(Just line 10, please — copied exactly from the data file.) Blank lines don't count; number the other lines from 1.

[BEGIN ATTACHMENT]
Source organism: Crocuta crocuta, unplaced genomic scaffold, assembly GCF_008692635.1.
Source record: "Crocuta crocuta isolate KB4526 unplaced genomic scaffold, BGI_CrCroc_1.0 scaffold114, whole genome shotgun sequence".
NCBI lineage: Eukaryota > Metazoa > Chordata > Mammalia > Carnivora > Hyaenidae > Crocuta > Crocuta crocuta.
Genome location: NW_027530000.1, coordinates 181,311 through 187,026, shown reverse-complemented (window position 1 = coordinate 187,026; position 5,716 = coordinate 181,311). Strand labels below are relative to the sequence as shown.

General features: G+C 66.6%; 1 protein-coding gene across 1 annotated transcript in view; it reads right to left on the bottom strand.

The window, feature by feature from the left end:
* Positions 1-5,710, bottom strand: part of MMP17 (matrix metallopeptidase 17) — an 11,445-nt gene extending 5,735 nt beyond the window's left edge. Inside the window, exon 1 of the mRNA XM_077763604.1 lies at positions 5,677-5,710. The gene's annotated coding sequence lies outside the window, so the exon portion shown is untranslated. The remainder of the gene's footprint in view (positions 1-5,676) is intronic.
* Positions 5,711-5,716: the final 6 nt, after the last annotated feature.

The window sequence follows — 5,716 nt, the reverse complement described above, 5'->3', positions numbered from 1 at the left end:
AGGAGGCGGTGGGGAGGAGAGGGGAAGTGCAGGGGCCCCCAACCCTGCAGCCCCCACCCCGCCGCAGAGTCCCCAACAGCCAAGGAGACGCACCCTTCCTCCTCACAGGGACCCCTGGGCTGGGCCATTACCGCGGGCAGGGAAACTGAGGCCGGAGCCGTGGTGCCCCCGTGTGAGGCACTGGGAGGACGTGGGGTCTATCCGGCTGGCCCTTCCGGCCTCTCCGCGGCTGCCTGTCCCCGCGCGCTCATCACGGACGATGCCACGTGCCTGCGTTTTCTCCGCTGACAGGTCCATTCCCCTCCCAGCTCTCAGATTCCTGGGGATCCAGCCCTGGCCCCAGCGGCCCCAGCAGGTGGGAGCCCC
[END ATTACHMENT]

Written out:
AGGAGGCGGTGGGGAGGAGAGGGGAAGTGCAGGGGCCCCCAACCCTGCAGCCCCCACCCCGCCGCAGAGTCCCCAACAGCCAAGGAGACGCACCCTTCCTCCTCACAGGGACCCCTGGGCTGGGCCATTACCGCGGGCAGGGAAACTGAGGCCGGAGCCGTGGTGCCCCCGTGTGAGGCACTGGGAGGACGTGGGGTCTATCCGGCTGGCCCTTCCGGCCTCTCCGCGGCTGCCTGTCCCCGCGCGCTCATCACGGACGATGCCACGTGCCTGCGTTTTCTCCGCTGACAGGTCCATTCCCCTCCCAGCTCTCAGATTCCTGGGGATCCAGCCCTGGCCCCAGCGGCCCCAGCAGGTGGGAGCCCC